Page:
I am having lots of fun with fruit and herb infused waters this summer. For a recent brunch I hosted, I made up a big pitcher of water infused with strawberries and lemon balm. The one you see here features peaches with basil and lemon balm (I’ve got SO much lemon balm in my garden!).
I’ve also been dreaming up many other combinations, like pineapple with lavender and plums with anise hyssop, that I plan to try soon. If you are like me and don’t love drinking plain water, infused waters are a nice option.
Infused waters are great because they add subtle, pleasing flavors to the water your body needs. They are also naturally sweet, though much less so than juice. The icing on the cake? They are beautiful to look at…
I traveled to Peru with my daughter earlier this summer. Last week, I shared some photos of our time in Lima. Today I’d like to show/tell you about what it was like in and around the city of Cuzco.
The airplane ride from Lima to Cuzco took just over an hour and it was stunning. It was a very clear day and there were gorgeous mountain views the whole ride.
We were super excited about getting to Cuzco because so many people had told us we would LOVE it. They were absolutely right: we did!
Cuzco is a small city flanked by mountains. It was the capital of the Incan Empire and is positively overflowing with history, tradition, and charm. It’s truly a spectacular place.
I am honored to be guest posting over at Gourmande in the Kitchen today! Head over to Sylvie’s blog so you can read about my homemade skin cream recipe :)
ps If you like the idea of caring for your skin with 100% natural products you can make at home, please be sure to check out the following inks to more of my homemade body care recipes:
Tangerine Sugar Body Scrub
Chocolate Mint Sugar Scrub
Homemade Bath Salts
Brown Sugar Coconut Oil Foot Scrub
I spent much of last weekend visiting with dear friends I haven’t seen in years. We enjoyed lots of great conversation and feasting: it was so much fun! I made this fresh apricot crisp as part of a big breakfast I hosted on Sunday and everyone loved it. If you enjoy fresh apricots, I think you’ll love it, too.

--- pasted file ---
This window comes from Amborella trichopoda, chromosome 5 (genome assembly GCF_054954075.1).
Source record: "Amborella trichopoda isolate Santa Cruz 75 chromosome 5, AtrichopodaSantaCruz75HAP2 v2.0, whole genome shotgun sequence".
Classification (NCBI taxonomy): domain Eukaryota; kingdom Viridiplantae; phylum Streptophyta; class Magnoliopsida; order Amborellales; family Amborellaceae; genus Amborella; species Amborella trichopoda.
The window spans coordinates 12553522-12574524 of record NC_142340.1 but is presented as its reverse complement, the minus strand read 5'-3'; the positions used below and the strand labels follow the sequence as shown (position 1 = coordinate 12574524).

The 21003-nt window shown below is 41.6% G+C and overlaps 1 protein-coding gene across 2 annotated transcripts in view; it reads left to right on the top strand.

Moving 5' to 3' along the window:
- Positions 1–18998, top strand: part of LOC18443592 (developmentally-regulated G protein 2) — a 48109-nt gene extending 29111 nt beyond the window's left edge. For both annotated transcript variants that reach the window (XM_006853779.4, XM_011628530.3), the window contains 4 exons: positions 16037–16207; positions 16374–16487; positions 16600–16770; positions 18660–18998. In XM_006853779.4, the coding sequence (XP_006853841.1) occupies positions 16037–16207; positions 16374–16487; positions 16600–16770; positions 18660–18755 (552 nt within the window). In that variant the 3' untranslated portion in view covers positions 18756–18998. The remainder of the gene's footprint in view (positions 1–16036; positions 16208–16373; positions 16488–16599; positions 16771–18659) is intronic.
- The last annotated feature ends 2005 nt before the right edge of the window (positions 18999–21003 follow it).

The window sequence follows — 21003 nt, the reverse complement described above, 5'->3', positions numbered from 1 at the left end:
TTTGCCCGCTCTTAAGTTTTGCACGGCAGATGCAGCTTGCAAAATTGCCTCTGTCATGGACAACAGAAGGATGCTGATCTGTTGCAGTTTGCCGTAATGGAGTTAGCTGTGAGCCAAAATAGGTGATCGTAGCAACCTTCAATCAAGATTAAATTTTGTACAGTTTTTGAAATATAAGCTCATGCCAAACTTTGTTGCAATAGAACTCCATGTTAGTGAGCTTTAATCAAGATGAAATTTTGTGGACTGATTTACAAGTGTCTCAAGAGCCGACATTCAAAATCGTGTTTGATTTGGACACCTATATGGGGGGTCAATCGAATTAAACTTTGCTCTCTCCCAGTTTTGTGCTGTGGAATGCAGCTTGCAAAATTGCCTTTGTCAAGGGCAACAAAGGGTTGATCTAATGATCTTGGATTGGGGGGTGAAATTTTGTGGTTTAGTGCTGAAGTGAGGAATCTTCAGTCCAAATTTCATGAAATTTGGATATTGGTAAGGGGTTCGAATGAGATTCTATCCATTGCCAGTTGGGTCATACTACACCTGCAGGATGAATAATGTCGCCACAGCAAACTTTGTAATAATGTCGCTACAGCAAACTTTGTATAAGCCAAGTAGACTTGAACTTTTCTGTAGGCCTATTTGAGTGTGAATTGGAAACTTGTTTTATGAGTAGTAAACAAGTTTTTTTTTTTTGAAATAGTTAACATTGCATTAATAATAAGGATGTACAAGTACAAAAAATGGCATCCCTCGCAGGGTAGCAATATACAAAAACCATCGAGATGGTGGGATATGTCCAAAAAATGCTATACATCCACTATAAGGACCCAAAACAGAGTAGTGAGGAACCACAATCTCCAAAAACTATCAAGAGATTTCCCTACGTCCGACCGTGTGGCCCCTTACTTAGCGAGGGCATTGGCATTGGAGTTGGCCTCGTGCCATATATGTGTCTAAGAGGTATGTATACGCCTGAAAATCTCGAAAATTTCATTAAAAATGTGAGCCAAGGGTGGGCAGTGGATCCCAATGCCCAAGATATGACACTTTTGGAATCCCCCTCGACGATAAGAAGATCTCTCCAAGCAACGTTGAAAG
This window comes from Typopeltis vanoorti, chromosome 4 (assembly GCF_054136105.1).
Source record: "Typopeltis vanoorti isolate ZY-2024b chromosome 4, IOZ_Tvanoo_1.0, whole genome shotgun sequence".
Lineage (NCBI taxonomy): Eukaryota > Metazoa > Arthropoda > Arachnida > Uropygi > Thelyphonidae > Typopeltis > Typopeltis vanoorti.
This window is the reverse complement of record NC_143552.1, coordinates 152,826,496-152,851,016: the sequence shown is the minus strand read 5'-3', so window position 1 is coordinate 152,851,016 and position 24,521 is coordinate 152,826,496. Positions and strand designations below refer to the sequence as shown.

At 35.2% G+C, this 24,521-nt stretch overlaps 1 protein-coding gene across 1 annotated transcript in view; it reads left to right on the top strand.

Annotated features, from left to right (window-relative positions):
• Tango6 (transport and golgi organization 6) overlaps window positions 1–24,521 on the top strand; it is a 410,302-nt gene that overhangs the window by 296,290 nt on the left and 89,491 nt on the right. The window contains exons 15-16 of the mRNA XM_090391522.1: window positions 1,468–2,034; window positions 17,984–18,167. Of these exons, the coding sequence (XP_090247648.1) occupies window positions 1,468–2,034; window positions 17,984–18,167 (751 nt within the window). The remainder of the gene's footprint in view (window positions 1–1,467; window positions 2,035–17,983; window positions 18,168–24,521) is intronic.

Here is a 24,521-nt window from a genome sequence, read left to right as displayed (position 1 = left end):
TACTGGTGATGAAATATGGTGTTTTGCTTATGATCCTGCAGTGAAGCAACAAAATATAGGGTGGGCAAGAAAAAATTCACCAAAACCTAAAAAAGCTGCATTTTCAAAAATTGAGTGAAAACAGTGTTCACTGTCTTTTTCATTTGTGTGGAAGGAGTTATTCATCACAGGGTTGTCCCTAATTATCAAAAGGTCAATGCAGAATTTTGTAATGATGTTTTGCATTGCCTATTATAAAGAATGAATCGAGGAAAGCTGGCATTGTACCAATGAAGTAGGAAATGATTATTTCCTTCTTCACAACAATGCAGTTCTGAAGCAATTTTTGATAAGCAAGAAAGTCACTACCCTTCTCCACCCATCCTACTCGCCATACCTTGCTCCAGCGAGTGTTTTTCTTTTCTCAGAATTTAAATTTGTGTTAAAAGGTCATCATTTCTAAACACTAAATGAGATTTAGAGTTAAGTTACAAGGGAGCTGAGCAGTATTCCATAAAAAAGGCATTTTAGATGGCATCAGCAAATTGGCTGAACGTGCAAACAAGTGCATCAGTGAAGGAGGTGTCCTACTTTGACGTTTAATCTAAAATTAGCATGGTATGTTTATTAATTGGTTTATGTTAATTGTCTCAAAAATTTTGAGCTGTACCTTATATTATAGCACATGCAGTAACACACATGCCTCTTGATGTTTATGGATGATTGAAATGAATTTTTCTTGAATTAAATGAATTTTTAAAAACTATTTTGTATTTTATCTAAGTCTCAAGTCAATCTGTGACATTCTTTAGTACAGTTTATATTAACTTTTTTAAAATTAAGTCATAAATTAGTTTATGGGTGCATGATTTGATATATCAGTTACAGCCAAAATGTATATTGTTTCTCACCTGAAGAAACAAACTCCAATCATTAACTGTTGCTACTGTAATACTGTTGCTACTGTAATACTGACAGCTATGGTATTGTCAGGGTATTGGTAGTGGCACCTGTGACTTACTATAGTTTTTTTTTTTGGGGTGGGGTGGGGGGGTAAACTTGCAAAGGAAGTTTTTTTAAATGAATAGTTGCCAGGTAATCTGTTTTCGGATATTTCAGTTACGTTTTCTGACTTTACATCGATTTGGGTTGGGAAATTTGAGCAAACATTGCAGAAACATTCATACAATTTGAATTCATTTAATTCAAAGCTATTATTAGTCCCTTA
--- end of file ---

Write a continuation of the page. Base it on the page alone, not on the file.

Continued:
Very ripe, local apricots are one of my favorite summertime treats. One of the local farm stands I frequent has them right now, and I keep making the trip over there to buy more!
If you can’t find fresh apricots, you can certainly make this recipe with a different stone fruit, such as nectarines or peaches or plums. You can also use a combination of different fruits, if you like.
This recipe does not contain all that much sugar compared to other crisp recipes I’ve made in the past. I prefer less sugar because I really want to taste the fruit in recipes like this, even if the fruit is a bit tart; also, as I mentioned above, we had this for breakfast (and I prefer to avoid very sweet things in the morning). Feel free to use a little more sugar if you go for fruits treats like this on the sweeter side, or if you are making this for dessert.
If you don’t eat grains (and therefore oats are out), you could make the crisp topping with ground nuts, such as almonds.
Do you have a favorite summertime potluck dish? I do and you are looking at it!
I’ve been making quinoa salad in one form or another for years. I like to play with the beans, veggies, and herbs I add based on what I have in the house/what’s in season. Black beans are definitely my preferred bean, and as soon as fresh local corn starts to make an appearance in markets around here, corn is pretty much a must. I’ve added basil on occasion but cilantro is definitely a better fit with the other elements in this particular salad.
If you are as yet unfamiliar with quinoa, it’s a seed that’s native to the Andes region of South America. I ate it several times when I was recently in Peru, cooked in a stew. While it behaves like a grain, quinoa is actually more nutritious than most grains because it is high in protein, iron, and calcium. Quinoa is also gluten-free.
Quinoa seeds are coated with a bitter substance so you need to rinse quinoa very thorough before cooking. Moreover, quinoa benefits from a several hours-long soak in water in order to deactivate the naturally-present enzymes that bind up the nutrients within. For this reason, on days when I am planning to cook quinoa, I like to place it in a large bowl and cover it with water for 2-3 hours. Then I pour off the water, and rinse the quinoa in a fine mesh strainer before proceeding to cook it.